I'd actually be behind a concept similar to this GIVEN that the drugs don't put them in a state of agony, paranoia, hallucination, etc. (you know, stuff normally associated with the drugs she's talking about). Or in the case of a virtual world: If the person could live in some kind of prison-like world, still study, interact with others (hopefully non-sociopaths), etc....

Basically serve out their sentence without losing that much of their actual life. Then maybe this is a more humane thing to do. It certainly helps in the case where someone receives "8 life sentences", to make that sentence more severe than just one. My only concern: Could you really rehabilitate someone who has done something so bad as to receive a punishment that harsh? A THOUSAND years?! Isn't part of the point to remove lost causes like that from society? What you're essentially doing in that case is shortening the time-frame that we are all safe from these people.

Comment: Re:Developing Countries (Score 1) 280

by Chatsubo (#46332047) Attached to: Who's On WhatsApp, and Why?

Look at it like "free" SMS. You can SMS anyone on your contact list and they can all SMS you.

Moreover, marketing companies and people you never met can SMS you as well.

WhatsApp doesn't allow that, so in a way it's just cheaper (for us), with better (not perfect) checks against unsolicited messages than traditional SMS.

Comment: Re:Developing Countries (Score 2) 280

by Chatsubo (#46322999) Attached to: Who's On WhatsApp, and Why?

Agreed, we pay for each SMS, and BBM got us hooked on near-limitless chatting for cents, but was platform exclusive. With whatsapp no such problem.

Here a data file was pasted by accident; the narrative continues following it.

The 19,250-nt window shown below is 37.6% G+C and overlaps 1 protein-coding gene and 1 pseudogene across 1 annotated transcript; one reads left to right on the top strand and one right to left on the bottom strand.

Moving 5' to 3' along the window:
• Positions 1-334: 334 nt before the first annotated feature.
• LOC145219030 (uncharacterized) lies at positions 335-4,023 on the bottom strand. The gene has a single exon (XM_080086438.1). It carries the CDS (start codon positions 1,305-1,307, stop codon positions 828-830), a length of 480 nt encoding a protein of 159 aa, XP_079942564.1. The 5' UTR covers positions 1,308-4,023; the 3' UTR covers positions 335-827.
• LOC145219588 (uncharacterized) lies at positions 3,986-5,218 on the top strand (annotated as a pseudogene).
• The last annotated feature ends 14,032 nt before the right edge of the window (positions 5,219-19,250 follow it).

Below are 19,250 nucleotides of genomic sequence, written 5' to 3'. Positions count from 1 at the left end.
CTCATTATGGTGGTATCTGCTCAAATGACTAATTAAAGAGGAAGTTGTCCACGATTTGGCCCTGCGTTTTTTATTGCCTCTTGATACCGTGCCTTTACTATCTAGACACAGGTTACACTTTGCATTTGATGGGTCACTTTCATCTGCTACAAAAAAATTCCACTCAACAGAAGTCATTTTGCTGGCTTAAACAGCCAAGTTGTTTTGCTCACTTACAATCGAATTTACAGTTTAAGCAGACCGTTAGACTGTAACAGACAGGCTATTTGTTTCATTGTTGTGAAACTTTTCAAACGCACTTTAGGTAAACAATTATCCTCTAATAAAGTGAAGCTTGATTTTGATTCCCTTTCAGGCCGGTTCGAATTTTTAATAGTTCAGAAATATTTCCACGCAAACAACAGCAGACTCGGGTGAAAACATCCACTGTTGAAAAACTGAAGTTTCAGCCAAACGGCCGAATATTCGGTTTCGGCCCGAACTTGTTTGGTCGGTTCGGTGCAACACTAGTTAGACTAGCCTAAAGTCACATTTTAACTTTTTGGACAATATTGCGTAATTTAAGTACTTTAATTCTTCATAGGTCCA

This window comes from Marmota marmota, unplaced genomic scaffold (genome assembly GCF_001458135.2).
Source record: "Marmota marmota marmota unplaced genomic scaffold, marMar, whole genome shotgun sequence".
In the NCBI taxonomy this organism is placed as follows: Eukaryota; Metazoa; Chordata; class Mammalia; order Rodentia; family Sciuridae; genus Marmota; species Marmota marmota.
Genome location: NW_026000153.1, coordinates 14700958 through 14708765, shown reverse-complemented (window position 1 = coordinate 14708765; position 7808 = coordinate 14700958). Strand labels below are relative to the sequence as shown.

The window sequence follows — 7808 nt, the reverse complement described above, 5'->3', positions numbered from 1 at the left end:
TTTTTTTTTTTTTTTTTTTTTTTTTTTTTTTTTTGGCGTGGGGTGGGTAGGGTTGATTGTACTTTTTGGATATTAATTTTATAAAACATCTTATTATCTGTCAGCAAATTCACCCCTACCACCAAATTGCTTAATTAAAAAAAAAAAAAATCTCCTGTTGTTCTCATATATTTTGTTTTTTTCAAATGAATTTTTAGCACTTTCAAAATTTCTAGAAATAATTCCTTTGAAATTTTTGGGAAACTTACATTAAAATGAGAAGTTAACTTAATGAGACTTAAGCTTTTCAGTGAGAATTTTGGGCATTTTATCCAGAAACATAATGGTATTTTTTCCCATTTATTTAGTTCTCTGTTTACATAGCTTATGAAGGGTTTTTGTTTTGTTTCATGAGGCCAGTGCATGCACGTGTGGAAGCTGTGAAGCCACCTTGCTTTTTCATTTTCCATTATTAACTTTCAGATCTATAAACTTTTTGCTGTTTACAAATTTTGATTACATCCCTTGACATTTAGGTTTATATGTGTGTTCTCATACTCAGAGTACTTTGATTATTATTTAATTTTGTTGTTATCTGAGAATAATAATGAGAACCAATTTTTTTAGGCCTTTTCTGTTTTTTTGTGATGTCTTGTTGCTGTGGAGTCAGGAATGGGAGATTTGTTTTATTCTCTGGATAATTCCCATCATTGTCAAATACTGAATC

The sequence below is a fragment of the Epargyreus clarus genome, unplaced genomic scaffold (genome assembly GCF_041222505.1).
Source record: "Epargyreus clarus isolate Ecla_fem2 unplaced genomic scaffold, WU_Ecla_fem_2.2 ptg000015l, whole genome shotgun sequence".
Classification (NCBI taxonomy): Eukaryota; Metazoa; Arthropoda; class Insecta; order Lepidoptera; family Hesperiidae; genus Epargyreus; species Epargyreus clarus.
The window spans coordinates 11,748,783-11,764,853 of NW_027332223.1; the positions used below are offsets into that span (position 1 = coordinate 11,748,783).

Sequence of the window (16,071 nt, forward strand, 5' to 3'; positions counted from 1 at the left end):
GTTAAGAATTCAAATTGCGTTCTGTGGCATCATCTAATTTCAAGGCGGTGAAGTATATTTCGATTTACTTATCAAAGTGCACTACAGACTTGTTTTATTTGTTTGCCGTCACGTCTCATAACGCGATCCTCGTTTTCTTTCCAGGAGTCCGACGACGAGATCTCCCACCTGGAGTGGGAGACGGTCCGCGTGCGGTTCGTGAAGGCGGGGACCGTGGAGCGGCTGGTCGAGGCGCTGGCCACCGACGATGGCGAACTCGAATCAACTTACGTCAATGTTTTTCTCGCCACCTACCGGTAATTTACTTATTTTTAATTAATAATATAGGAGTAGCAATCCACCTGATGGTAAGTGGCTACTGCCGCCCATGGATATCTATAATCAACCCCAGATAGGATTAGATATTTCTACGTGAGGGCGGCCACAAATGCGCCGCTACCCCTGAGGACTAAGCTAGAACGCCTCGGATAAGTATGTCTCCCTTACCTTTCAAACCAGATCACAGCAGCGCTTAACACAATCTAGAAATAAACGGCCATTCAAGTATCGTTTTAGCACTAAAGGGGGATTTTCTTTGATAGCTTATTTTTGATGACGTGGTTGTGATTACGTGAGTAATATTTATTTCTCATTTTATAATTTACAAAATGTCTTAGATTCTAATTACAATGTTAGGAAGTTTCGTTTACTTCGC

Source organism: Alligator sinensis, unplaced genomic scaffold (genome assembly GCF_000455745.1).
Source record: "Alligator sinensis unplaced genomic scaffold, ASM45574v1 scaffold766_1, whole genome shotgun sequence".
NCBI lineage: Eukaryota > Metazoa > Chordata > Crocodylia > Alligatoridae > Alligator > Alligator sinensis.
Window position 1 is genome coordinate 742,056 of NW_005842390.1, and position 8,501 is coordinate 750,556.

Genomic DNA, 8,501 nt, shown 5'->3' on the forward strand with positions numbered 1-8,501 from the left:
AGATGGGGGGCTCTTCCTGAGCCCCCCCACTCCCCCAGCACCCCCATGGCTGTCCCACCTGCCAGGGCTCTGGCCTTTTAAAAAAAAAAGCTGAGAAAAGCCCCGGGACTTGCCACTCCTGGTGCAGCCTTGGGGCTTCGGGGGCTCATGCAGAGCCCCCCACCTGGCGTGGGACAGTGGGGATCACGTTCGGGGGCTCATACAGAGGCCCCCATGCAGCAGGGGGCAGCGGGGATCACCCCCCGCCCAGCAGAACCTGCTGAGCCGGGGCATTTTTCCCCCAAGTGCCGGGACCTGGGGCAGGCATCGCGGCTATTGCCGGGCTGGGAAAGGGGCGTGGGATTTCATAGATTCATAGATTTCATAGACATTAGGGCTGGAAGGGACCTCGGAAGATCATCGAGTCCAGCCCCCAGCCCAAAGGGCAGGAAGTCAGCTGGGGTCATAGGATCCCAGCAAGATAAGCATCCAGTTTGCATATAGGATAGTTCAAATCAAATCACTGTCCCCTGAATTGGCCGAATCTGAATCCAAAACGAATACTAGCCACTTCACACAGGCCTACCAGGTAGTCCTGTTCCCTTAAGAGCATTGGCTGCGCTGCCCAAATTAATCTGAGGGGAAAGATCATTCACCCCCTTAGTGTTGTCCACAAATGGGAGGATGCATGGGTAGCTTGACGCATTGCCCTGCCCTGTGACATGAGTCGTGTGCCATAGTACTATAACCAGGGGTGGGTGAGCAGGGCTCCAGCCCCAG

But also:
Sending media/voice-notes is much slicker than MMS.
WhatsApp is a central place I can contact 99% of my contacts, they're not spread accross bbm/facebook/msn/hangouts/jabber/skype/blah blah blah. Around here, everyone has whatsapp, including my mom, dad, and grandfather... they have none of the others above.
With this kind of penetration and ease-of-use, group chats are a doddle. I'm on a friend-group that has been going for years.

Most importantly though:
I don't have to "add" people via some other means, invite them, know their username/bbm code/etc. This imho is what makes WhatsApp so pervasive (at least around here). If you add a number to your phone, you get the whatsapp user for free. No muss, no fuss. Yes I could use some other IM thing, persuade a lot of friends to use it too, but my contact list would be a fraction of what it is right now in WA, because I'd have to take the effort to "re-add" everyone that I already have saved in my phone.

Comment: Re: Foreign Language learning (Score 1) 299

by Chatsubo (#44970751) Attached to: How Early Should Kids Learn To Code?

Kids should really be taught both. TFA states that IF a school has to choose, the case can be made for programming over foreign languages. But IMHO that is by no means the ideal.

I grew up in a dual-medium environment: Some of my earliest memories are of playing with English kids and learning their language (I'm Afrikaans). I was also taught to program quite early, basically as I started to learn how to read (6 or 7 years old). I've managed to do both quite successfully. As one can hopefully confirm by reading this post or the fact that I'm a software developer. Often when I'm programming I can "switch languages" in my head: I can think in a foreign language while writing code in a programming language. I've also played multiple instruments throughout my adolescent and adult life.

Thus I see no reason for this to be an either-or situation. As TFA states: At that age the brain is like a sponge.

Nobody's gonna believe that computers are intelligent until they start coming in late and lying about it.